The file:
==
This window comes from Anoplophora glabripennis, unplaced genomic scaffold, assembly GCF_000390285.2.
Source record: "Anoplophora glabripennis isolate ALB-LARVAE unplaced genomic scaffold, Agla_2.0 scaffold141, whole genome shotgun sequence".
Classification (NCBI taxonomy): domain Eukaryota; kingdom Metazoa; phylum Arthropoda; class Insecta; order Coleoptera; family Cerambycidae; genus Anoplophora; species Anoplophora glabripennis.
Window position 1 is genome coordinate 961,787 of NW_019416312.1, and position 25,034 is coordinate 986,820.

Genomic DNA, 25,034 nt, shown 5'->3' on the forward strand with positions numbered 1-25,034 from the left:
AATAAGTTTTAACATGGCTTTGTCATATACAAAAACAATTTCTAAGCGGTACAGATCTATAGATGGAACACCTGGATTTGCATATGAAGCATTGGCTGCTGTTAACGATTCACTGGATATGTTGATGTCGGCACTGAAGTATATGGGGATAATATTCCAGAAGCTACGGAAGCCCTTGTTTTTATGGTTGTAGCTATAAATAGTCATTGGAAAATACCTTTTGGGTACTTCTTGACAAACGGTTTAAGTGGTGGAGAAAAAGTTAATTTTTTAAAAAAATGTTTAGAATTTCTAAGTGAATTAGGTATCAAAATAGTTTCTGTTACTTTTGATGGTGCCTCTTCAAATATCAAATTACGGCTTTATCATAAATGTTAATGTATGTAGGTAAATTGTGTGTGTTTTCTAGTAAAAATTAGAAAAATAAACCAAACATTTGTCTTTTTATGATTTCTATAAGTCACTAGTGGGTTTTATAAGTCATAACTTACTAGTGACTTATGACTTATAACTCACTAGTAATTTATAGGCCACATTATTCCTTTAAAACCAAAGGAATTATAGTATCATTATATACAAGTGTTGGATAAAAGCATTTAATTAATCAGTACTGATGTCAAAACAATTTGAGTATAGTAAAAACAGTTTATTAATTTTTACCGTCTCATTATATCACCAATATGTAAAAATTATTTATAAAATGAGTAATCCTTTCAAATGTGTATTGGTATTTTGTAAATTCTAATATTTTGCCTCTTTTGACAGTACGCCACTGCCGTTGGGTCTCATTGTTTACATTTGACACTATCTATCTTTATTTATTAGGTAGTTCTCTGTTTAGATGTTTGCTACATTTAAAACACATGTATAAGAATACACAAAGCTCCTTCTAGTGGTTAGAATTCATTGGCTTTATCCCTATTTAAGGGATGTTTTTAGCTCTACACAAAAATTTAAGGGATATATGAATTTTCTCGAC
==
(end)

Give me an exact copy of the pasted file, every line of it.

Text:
This window comes from Anoplophora glabripennis, unplaced genomic scaffold, assembly GCF_000390285.2.
Source record: "Anoplophora glabripennis isolate ALB-LARVAE unplaced genomic scaffold, Agla_2.0 scaffold141, whole genome shotgun sequence".
Classification (NCBI taxonomy): domain Eukaryota; kingdom Metazoa; phylum Arthropoda; class Insecta; order Coleoptera; family Cerambycidae; genus Anoplophora; species Anoplophora glabripennis.
Window position 1 is genome coordinate 961,787 of NW_019416312.1, and position 25,034 is coordinate 986,820.

Genomic DNA, 25,034 nt, shown 5'->3' on the forward strand with positions numbered 1-25,034 from the left:
AATAAGTTTTAACATGGCTTTGTCATATACAAAAACAATTTCTAAGCGGTACAGATCTATAGATGGAACACCTGGATTTGCATATGAAGCATTGGCTGCTGTTAACGATTCACTGGATATGTTGATGTCGGCACTGAAGTATATGGGGATAATATTCCAGAAGCTACGGAAGCCCTTGTTTTTATGGTTGTAGCTATAAATAGTCATTGGAAAATACCTTTTGGGTACTTCTTGACAAACGGTTTAAGTGGTGGAGAAAAAGTTAATTTTTTAAAAAAATGTTTAGAATTTCTAAGTGAATTAGGTATCAAAATAGTTTCTGTTACTTTTGATGGTGCCTCTTCAAATATCAAATTACGGCTTTATCATAAATGTTAATGTATGTAGGTAAATTGTGTGTGTTTTCTAGTAAAAATTAGAAAAATAAACCAAACATTTGTCTTTTTATGATTTCTATAAGTCACTAGTGGGTTTTATAAGTCATAACTTACTAGTGACTTATGACTTATAACTCACTAGTAATTTATAGGCCACATTATTCCTTTAAAACCAAAGGAATTATAGTATCATTATATACAAGTGTTGGATAAAAGCATTTAATTAATCAGTACTGATGTCAAAACAATTTGAGTATAGTAAAAACAGTTTATTAATTTTTACCGTCTCATTATATCACCAATATGTAAAAATTATTTATAAAATGAGTAATCCTTTCAAATGTGTATTGGTATTTTGTAAATTCTAATATTTTGCCTCTTTTGACAGTACGCCACTGCCGTTGGGTCTCATTGTTTACATTTGACACTATCTATCTTTATTTATTAGGTAGTTCTCTGTTTAGATGTTTGCTACATTTAAAACACATGTATAAGAATACACAAAGCTCCTTCTAGTGGTTAGAATTCATTGGCTTTATCCCTATTTAAGGGATGTTTTTAGCTCTACACAAAAATTTAAGGGATATATGAATTTTCTCGAC